“All Together Now” – The Beatles

Reading Summary #5: Emily Bazelon – “Making Bathrooms More Accommodating” Historically, the world has always been a place that has been tailored to accommodating the male gender. We were simply put here to work, make money, and have a woman to support us in almost every other aspect of life. Now, more than ever, this is changing drastically. Woman, finally, have equal rights, and are on the verge of being treated exactly the same way as men always have been. The article by Emily Bazelon takes this a bit further and introduces our necessity to treat men, woman, AND non-gender identifying individuals the same way, in particular accommodating then in their needs of acceptance in the bathroom and other physical areas that are historically looked upon with no sort of grey area. This article begins by noting that bathroom signage is the clearest visual marker of sexual difference. It is slowly being accepted to allow girls who identify as male to join male teams but allowing them in the male bathroom is another entirely different issue at hand (Bazelon lines 21-25). The main word used in this clear and apparent act of separation is “accommodation”. It stems from our early stages of civil rights movements, to allow African Americans to sit anywhere they please on a bus or use any water fountain/bathroom they deserve.   I believe the strongest statement made in this article is by, Mara Keisling, Co-Founder and Director of the national Center for Transgender Equality, and she summarizes her point that in order to have a civil society, it must start with accommodation. This was immediately...

A Basic Human Need. A summary of “Making Bathrooms More ‘Accommodating”.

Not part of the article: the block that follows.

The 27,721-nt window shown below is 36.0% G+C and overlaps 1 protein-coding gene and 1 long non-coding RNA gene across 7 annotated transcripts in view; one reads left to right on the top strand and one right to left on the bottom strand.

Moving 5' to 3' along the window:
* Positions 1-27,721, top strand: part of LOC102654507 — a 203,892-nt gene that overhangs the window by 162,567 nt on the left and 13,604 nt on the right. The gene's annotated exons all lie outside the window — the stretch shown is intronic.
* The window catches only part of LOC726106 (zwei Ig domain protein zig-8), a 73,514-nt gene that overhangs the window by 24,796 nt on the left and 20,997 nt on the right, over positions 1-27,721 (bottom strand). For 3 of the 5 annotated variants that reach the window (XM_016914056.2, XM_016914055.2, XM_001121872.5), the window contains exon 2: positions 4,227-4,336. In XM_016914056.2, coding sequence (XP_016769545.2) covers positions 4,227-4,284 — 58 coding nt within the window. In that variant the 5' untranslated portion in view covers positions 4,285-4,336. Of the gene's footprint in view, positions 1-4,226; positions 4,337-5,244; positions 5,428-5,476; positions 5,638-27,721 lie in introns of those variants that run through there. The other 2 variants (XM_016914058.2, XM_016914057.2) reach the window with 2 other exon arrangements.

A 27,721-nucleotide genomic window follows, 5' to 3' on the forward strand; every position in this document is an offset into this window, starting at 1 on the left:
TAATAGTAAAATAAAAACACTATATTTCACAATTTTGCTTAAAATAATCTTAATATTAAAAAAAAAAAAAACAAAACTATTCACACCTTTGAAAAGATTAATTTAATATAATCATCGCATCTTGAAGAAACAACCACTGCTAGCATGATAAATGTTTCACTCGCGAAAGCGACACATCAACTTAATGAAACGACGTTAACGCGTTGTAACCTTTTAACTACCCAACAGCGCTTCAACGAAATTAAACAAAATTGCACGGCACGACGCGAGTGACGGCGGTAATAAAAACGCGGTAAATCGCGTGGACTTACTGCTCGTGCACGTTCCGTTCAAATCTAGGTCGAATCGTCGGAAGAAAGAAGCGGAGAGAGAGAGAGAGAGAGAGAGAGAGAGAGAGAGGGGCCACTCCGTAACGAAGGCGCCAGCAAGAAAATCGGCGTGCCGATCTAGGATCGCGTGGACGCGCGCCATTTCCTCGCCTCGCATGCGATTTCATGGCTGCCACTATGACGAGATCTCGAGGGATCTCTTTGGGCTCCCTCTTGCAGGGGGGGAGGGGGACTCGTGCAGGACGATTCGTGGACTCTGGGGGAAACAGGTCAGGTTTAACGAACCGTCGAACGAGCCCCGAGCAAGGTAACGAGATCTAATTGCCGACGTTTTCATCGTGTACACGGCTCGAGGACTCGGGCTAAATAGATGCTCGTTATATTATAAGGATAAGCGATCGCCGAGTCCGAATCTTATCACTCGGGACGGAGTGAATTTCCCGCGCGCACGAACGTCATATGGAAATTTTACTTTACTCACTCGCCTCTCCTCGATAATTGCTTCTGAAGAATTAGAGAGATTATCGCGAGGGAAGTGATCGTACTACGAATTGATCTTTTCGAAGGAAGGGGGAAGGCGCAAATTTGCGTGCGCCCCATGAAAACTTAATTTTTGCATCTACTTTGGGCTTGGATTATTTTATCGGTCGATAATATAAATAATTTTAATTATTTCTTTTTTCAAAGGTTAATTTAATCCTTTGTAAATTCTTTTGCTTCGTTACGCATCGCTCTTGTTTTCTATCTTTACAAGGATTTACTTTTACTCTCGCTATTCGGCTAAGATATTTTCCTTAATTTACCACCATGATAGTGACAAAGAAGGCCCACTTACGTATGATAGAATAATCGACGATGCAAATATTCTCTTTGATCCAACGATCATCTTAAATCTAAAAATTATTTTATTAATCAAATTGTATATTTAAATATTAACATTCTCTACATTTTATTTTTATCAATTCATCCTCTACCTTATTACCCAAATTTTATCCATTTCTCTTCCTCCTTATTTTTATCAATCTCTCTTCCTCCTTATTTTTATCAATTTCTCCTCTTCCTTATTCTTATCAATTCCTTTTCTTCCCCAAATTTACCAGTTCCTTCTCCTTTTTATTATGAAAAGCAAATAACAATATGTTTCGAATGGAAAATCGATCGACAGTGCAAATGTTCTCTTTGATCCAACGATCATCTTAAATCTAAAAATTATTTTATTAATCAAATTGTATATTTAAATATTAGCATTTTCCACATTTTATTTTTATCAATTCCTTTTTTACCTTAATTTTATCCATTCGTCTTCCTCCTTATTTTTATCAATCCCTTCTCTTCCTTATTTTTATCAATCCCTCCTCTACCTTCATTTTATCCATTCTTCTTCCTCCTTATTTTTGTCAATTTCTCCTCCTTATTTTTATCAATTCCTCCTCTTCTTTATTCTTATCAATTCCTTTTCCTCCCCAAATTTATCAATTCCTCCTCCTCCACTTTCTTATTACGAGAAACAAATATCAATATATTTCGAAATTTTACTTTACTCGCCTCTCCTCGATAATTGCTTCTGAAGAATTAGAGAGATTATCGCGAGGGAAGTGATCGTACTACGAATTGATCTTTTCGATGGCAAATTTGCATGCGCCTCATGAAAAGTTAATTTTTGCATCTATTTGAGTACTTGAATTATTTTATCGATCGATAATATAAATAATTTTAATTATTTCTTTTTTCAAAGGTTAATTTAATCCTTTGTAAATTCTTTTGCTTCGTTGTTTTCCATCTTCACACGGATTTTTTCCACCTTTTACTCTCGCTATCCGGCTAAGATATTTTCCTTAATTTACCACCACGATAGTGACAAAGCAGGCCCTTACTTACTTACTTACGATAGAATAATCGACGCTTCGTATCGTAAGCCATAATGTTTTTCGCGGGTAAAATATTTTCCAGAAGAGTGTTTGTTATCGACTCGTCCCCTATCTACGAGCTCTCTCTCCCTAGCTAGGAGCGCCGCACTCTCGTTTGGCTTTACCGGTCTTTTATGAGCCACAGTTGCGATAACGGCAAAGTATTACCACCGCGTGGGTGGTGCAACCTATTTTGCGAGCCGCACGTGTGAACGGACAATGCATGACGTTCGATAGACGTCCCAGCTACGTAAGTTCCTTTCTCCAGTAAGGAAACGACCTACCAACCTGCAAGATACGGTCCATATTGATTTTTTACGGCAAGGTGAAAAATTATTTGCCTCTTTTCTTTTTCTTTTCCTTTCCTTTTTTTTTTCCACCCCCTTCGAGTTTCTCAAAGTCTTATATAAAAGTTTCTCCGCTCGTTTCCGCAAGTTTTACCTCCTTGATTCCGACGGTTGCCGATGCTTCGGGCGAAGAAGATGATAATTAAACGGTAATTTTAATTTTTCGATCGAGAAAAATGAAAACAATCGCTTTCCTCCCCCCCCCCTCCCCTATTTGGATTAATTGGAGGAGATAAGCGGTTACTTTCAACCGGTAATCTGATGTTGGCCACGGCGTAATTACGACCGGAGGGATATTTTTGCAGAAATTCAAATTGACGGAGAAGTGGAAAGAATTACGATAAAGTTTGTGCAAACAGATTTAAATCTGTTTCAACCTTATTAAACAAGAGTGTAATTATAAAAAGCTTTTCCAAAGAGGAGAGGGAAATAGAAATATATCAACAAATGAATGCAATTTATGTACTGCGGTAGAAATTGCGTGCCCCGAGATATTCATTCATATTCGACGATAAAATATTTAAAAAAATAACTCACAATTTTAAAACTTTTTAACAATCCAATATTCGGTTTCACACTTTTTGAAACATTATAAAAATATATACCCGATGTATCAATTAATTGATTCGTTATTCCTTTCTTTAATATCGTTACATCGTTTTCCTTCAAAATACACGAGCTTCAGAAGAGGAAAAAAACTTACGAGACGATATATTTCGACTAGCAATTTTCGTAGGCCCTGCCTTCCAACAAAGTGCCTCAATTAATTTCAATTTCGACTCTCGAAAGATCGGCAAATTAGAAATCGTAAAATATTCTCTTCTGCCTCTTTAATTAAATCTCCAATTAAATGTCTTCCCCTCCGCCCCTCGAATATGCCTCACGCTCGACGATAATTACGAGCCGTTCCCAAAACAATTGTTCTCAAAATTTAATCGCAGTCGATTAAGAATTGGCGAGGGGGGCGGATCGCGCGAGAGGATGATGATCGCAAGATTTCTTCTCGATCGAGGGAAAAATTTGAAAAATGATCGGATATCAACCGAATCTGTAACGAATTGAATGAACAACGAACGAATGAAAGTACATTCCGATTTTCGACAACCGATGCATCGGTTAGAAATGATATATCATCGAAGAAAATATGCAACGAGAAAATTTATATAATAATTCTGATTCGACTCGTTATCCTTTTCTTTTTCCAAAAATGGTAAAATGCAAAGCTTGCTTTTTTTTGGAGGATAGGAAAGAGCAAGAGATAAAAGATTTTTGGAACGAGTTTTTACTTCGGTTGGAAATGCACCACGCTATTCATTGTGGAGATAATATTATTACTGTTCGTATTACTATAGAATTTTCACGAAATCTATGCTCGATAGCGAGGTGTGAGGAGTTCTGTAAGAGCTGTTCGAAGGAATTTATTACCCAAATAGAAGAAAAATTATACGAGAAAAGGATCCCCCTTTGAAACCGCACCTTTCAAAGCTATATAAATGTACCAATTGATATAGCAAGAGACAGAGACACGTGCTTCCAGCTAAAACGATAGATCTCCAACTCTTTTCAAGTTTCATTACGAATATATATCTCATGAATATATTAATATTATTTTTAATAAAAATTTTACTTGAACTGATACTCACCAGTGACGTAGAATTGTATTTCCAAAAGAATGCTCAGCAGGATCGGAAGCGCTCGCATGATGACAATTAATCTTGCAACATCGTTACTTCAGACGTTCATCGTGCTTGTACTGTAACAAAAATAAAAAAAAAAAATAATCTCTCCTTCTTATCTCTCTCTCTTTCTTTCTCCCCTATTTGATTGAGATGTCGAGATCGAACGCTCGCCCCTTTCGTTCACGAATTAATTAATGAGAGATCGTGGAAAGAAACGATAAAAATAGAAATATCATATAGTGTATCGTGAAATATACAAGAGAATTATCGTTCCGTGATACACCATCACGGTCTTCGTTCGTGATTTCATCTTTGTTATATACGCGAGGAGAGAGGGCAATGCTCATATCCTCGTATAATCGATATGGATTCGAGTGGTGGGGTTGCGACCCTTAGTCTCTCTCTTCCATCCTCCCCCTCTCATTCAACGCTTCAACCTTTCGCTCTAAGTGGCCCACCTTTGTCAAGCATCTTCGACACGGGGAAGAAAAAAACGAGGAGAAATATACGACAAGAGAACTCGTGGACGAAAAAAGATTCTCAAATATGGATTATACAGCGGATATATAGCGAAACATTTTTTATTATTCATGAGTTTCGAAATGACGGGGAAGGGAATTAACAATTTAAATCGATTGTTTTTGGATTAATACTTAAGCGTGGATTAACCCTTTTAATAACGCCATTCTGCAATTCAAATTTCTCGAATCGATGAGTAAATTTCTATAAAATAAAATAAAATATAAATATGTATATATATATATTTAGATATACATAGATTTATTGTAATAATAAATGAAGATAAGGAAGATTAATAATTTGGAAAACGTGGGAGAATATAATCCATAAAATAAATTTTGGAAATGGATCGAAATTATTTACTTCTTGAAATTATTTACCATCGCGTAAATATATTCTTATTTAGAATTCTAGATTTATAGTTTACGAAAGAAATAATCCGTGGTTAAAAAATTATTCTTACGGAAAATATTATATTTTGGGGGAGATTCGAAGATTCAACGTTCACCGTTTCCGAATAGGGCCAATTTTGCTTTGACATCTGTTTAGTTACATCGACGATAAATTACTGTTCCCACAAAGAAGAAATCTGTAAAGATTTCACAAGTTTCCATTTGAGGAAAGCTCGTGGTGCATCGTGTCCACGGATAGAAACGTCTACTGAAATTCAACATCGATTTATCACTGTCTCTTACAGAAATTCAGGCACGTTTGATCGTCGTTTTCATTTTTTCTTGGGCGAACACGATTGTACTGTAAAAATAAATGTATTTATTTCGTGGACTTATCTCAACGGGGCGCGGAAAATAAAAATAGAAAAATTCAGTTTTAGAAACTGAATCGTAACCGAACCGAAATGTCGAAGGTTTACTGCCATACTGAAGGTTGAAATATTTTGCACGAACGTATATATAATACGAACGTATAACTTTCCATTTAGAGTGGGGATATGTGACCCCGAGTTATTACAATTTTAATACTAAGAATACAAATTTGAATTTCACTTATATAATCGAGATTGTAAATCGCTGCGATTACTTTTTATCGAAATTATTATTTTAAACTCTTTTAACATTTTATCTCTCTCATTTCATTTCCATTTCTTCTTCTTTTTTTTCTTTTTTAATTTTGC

In her Article, “Making Bathrooms More ‘Accommodating”, Emily Bazelon discusses the hardships that transgender people face when using public restrooms. Unlike most people who have no problem with which restroom they should use, transgender people can have the reproductive organs of the opposite sex. For example, a transgender female may have the reproductive organ of a male. As a result, some people have issues with sharing a bathroom with someone who has a reproductive organ that is different from theirs, leaving those who are transgender with the dilemma of which bathroom they should use. Naturally, people are resistant to change and not willing to accommodate for others. To support this, Bazelon uses the example of the group of voters in Huston who were protesting against the Broad Equal Right Ordinance. The Broad Equal Right Ordinance would prevent against many types of discrimination, but most importantly, sexual discrimination. The voters responded by using examples of males harassing females which put fear into the rest of the voting pool and resulted in the ordinance being rejected. (Bazelon). On the contrary, Bazelon uses the example of school districts that are becoming more accepting of those who are transgender. These schools are calling transgender people by their preferred names, and allowing them to participate in sports as the gender they identify themselves as. (Bazelon). However, the issue of transgender people sharing bathrooms with the sex they identify with still remains. For example, Bazelon uses the example of a girl who is undergoing hormonal therapy and wishes to use the girls bathroom. The school originally refused, stating that the girl would be violating other girls privacy.(Bazelon). However,...
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